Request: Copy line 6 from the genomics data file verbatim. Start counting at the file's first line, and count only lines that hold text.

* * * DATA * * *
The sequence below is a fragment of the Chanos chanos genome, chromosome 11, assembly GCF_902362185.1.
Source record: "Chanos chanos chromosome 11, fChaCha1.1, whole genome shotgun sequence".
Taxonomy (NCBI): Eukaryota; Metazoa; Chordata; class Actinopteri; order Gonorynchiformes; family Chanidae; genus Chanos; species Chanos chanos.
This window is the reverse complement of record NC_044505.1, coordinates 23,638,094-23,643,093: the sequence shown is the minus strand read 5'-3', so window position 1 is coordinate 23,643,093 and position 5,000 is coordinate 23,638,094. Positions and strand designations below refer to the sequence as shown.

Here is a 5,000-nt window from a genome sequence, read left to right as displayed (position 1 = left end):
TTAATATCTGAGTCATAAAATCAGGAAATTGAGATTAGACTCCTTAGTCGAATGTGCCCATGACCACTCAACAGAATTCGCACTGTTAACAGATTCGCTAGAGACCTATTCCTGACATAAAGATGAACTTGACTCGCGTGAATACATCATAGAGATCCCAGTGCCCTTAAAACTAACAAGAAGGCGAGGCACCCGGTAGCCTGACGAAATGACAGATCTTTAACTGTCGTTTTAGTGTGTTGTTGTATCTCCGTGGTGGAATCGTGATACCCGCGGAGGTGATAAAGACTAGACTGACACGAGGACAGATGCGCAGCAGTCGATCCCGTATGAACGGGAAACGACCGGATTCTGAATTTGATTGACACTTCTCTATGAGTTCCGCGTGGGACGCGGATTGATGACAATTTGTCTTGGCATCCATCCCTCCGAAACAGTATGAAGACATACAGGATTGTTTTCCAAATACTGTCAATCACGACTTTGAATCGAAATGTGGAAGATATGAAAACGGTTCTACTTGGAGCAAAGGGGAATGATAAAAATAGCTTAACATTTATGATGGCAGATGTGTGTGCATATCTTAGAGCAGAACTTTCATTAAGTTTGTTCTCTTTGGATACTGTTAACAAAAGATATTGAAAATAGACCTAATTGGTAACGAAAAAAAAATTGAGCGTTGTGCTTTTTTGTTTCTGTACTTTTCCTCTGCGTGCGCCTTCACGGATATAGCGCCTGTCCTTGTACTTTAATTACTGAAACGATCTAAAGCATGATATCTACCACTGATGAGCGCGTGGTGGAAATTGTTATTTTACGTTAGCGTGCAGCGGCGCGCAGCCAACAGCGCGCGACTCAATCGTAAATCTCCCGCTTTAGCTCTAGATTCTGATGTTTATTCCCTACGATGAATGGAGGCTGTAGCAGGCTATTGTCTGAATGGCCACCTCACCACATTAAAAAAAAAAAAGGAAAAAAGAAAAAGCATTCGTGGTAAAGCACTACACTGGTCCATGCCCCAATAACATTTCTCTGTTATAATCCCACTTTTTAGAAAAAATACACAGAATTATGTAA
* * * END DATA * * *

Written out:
TTAATATCTGAGTCATAAAATCAGGAAATTGAGATTAGACTCCTTAGTCGAATGTGCCCATGACCACTCAACAGAATTCGCACTGTTAACAGATTCGCTAGAGACCTATTCCTGACATAAAGATGAACTTGACTCGCGTGAATACATCATAGAGATCCCAGTGCCCTTAAAACTAACAAGAAGGCGAGGCACCCGGTAGCCTGACGAAATGACAGATCTTTAACTGTCGTTTTAGTGTGTTGTTGTATCTCCGTGGTGGAATCGTGATACCCGCGGAGGTGATAAAGACTAGACTGACACGAGGACAGATGCGCAGCAGTCGATCCCGTATGAACGGGAAACGACCGGATTCTGAATTTGATTGACACTTCTCTATGAGTTCCGCGTGGGACGCGGATTGATGACAATTTGTCTTGGCATCCATCCCTCCGAAACAGTATGAAGACATACAGGATTGTTTTCCAAATACTGTCAATCACGACTTTGAATCGAAATGTGGAAGATATGAAAACGGTTCTACTTGGAGCAAAGGGGAATGATAAAAATAGCTTAACATTTATGATGGCAGATGTGTGTGCATATCTTAGAGCAGAACTTTCATTAAGTTTGTTCTCTTTGGATACTGTTAACAAAAGATATTGAAAATAGACCTAATTGGTAACGAAAAAAAAATTGAGCGTTGTGCTTTTTTGTTTCTGTACTTTTCCTCTGCGTGCGCCTTCACGGATATAGCGCCTGTCCTTGTACTTTAATTACTGAAACGATCTAAAGCATGATATCTACCACTGATGAGCGCGTGGTGGAAATTGTTATTTTACGTTAGCGTGCAGCGGCGCGCAGCCAACAGCGCGCGACTCAATCGTAAATCTCCCGCTTTAGCTCTAGATTCTGATGTTTATTCCCTACGATGAATGGAGGCTGTAGCAGGCTATTGTCTGAATGGCCACCTCACCACATTAAAAAAAAAAAAGGAAAAAAGAAAAAGCATTCGTGGTAAAGCACTACACTGGTCCATGCCCCAATAACATTTCTCTGTTATAATCCCACTTTTTAGAAAAAATACACAGAATTATGTAA